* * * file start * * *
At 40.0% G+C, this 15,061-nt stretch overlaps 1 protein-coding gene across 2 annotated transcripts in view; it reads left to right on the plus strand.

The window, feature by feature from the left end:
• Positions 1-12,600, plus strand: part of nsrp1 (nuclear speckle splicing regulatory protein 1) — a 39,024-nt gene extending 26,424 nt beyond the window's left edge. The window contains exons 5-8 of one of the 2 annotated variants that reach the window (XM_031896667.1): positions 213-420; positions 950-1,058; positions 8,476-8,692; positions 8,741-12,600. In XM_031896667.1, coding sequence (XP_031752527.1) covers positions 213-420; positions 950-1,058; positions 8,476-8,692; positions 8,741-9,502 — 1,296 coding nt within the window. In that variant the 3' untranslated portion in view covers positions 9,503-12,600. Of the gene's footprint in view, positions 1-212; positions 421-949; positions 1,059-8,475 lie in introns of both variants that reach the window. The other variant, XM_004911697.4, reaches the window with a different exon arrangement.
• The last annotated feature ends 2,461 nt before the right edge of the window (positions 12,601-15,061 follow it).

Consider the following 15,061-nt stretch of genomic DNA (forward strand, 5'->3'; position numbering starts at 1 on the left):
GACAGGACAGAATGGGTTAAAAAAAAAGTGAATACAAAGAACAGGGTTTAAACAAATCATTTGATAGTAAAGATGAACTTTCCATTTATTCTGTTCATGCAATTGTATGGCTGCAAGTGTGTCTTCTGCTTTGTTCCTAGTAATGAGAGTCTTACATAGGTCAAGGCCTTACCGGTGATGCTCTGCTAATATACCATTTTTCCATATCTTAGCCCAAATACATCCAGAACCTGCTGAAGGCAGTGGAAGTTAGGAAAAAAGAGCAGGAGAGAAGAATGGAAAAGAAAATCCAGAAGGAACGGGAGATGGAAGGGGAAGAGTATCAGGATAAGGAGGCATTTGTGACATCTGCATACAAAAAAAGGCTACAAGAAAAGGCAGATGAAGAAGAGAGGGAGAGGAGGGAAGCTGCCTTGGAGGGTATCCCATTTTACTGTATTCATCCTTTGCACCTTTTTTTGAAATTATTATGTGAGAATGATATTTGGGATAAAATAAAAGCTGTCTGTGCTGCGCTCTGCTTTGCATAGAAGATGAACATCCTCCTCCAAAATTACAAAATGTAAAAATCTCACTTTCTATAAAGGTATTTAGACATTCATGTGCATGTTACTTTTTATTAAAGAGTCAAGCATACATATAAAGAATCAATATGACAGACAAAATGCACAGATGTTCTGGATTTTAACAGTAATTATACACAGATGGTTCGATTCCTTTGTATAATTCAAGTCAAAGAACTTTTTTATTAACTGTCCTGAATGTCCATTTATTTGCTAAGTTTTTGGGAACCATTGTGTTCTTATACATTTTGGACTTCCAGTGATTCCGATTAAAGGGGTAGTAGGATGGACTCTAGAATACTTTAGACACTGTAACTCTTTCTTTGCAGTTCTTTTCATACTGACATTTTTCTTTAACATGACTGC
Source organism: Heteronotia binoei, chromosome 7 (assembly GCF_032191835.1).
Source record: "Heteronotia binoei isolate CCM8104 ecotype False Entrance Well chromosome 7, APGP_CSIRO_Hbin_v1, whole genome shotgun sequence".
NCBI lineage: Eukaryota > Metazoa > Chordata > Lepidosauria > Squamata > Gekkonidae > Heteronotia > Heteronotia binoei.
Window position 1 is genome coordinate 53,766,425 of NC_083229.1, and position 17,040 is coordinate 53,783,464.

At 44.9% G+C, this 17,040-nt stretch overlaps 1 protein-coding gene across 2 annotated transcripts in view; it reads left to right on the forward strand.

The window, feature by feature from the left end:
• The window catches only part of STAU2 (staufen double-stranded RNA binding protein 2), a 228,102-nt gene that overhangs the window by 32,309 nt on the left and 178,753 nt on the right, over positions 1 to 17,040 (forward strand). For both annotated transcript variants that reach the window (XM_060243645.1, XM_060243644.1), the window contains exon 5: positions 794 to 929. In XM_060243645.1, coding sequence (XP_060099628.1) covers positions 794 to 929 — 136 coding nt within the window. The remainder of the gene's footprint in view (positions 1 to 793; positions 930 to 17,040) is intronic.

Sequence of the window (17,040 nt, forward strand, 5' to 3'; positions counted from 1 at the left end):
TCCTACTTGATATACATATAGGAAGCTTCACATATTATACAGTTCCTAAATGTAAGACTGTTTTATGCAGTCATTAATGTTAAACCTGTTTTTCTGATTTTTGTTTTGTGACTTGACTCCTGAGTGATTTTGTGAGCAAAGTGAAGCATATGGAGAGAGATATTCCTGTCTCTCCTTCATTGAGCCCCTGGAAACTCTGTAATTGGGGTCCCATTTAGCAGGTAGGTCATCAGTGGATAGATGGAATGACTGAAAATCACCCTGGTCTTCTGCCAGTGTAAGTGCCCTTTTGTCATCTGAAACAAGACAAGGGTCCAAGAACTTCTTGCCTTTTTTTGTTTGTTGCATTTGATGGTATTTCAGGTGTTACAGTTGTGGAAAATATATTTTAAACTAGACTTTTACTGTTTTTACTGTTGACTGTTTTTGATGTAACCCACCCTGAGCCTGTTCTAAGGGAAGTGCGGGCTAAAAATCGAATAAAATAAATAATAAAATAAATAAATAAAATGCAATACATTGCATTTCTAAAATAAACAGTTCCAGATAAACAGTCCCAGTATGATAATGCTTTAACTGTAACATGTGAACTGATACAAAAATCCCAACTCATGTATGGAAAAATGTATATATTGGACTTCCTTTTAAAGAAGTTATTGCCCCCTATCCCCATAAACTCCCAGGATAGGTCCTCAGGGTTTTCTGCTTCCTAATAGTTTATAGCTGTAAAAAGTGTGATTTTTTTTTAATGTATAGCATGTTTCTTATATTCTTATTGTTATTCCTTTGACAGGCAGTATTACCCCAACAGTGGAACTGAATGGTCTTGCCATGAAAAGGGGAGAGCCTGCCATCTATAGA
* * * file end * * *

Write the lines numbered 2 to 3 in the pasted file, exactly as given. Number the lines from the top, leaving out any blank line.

The window, feature by feature from the left end:
• Positions 1-12,600, plus strand: part of nsrp1 (nuclear speckle splicing regulatory protein 1) — a 39,024-nt gene extending 26,424 nt beyond the window's left edge. The window contains exons 5-8 of one of the 2 annotated variants that reach the window (XM_031896667.1): positions 213-420; positions 950-1,058; positions 8,476-8,692; positions 8,741-12,600. In XM_031896667.1, coding sequence (XP_031752527.1) covers positions 213-420; positions 950-1,058; positions 8,476-8,692; positions 8,741-9,502 — 1,296 coding nt within the window. In that variant the 3' untranslated portion in view covers positions 9,503-12,600. Of the gene's footprint in view, positions 1-212; positions 421-949; positions 1,059-8,475 lie in introns of both variants that reach the window. The other variant, XM_004911697.4, reaches the window with a different exon arrangement.